Deliberative democracy is a project that has strong normative implications for constitutional design, but its procedural nature leads to preoccupations about how fundamental rights might be ensured. Rawlsian perspectives highlight the importance of core principles that deliberation cannot override, while Habermas defends that an optimal procedure leads to an endogenous observation of minorities rights. In this paper, I present a game-theoretical model to analyze whether variations in the costs for deliberation and heterogeneity in society might cause welfare enhancements. If there are no minorities – all groups have the same probability of being non-majoritarian in an important issue – lower costs of deliberation always increase social welfare. Nonetheless, if there are minority groups, it is not possible to ensure they will not suffer from distortions in the deliberation process led by elites unless costly Rawlsian consensus rules are enacted.
It will be argued that the right to resist can be considered as a non-institutional device of constitutional correction in cases of disagreement. In general the right to resist must be understood from the paradigm of participation and not from the paradigm of obedience. The constitution is a way that citizens have both to constitute and regulate power. Secondly, disagreement is enough for this right to emerge and it could be invoked for all of those who share the disagreement. Third, the right to resist is founded in the right of participation and therefore it must be considered as a characteristic element of the current constitutional dialogue and not the ‘last resort’. Two objections to this position must be addressed. Fourth resistance and rebellion are differentiated. While rebellion seeksto break with the existing constitutional pact, the resistance seeks to correct the current constitutional pact. Finally, some ideas will be advanced about legitimacy, democracy and resistance.
In this paper I will provide an overview of the characteristics of “citizen-led inquires,” also called “unofficial truth projects” or “civil society truth commission initiatives,” including their normative framework; key aspects in which they differ from official truth commissions; and some of the underlying factors why they are created. I will use three case studies: the Greensboro Truth and Reconciliation Commission, the North Carolina Commission on Inquiry, and the Poverty Truth Commission in Scotland to analyze opportunities and challenges presented by these inquiry processes. I will relate the topic to the theme of the ICON-S conference by addressing whether these commissions partly respond to increasing popular distrust in government, identified as one challenge that is being faced by public law and whether they represent resistance in the global and national public law order.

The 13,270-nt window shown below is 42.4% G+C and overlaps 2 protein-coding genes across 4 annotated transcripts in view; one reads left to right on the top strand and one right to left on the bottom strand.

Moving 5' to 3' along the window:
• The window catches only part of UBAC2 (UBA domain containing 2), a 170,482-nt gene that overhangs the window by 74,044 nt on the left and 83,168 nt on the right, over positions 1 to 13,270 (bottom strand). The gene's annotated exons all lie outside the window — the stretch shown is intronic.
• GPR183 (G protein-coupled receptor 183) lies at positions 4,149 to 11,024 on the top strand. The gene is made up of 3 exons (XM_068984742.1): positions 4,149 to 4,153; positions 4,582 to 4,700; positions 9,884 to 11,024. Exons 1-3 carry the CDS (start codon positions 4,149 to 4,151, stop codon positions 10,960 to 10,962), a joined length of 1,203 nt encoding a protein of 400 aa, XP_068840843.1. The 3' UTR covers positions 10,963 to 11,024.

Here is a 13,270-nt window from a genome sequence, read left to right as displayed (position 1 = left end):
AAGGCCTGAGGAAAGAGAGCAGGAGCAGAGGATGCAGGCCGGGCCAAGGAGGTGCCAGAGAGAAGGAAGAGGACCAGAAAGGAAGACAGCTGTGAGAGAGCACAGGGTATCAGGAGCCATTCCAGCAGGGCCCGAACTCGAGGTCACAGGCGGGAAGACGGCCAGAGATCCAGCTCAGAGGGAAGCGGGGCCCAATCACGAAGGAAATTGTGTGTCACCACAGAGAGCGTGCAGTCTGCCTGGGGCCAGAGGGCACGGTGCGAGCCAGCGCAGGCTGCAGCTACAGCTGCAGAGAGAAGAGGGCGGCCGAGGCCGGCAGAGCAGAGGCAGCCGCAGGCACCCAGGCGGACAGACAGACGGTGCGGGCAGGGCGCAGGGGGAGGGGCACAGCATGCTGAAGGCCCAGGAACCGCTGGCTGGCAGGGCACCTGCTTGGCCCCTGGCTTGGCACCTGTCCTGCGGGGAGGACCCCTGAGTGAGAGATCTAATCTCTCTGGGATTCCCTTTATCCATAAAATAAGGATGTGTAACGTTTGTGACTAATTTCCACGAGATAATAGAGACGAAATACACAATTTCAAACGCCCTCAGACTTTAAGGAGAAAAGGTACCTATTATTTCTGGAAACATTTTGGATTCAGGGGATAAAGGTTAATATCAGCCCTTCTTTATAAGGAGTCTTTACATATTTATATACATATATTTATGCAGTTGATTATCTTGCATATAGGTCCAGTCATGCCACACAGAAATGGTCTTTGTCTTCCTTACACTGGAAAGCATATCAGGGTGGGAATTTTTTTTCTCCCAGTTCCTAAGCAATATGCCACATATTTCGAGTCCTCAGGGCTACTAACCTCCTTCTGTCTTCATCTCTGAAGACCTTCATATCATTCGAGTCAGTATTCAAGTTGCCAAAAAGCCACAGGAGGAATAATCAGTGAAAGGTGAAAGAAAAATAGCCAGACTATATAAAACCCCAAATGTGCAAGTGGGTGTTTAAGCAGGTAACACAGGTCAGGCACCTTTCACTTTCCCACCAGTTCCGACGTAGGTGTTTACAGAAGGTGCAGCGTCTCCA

This paper argues that parliamentary sovereignty’s assimilation of constituent power—the ultimate power in a legal order to create and posit a constitution— has stultified the development of British constitutional law. The result is a deeply ideological, as distinct from oft-heralded pragmatic, constitutional structure that is incapable of confronting the systemic challenges the UK currently faces. By conceptualising a more antagonistic relation between the Crown in Parliament and ‘the People’ by questioning the democratic credentials of the former, this paper contends that the UK constitutional order can be re-invigorated. This re-appraisal, however, also requires the interrogation of the notion of ‘the People’ in the UK constitutional order itself.
This paper examines the impact of different modalities of constitution-making on democratic regimes. It argues that the dispersion of power that makes possible elite cooperation not only facilitates the creation of legal limits on state action but also provide opposition parties and citizens alike with the means to make institutional constraints on executive power and civil liberties effective. We also propose that the effect of inclusive constitutional agreements should be larger during the critical early years of life of the new constitution, when the balance of power among the political forces that created the constitution tends to remain stable. We find support for these arguments using an original global dataset on the origins of constitutions adopted or implemented under democracy between 1900 and 2015 and a difference-in-differences design of quantitative analysis that allows us to isolate the differential impact of certain features of constitution-making on liberal democracy.
The notion of constituent power is one of the conceptual cornerstones of constitutional law. It is rooted in the constitutional legal theory of the beginning of the 20th century. More than hundred years later, the political and social environment has deeply changed. The fourth industrial revolution generates new democratic practices in terms of participation and constitution-drafting. Recently, new experiences have still flourished all around the world, and especially in Europe and in the Global South.
This paper aims to present these new technological developments and to analyze their effects in the framework of the constitution-making. The question of participation will be analyzed through the use of new instruments – algorithms – and tools – apps. One the other side, the question of constitution-drafting will be addressed through the issue of the authors and material sources of law, which are made accessible through digital data platform.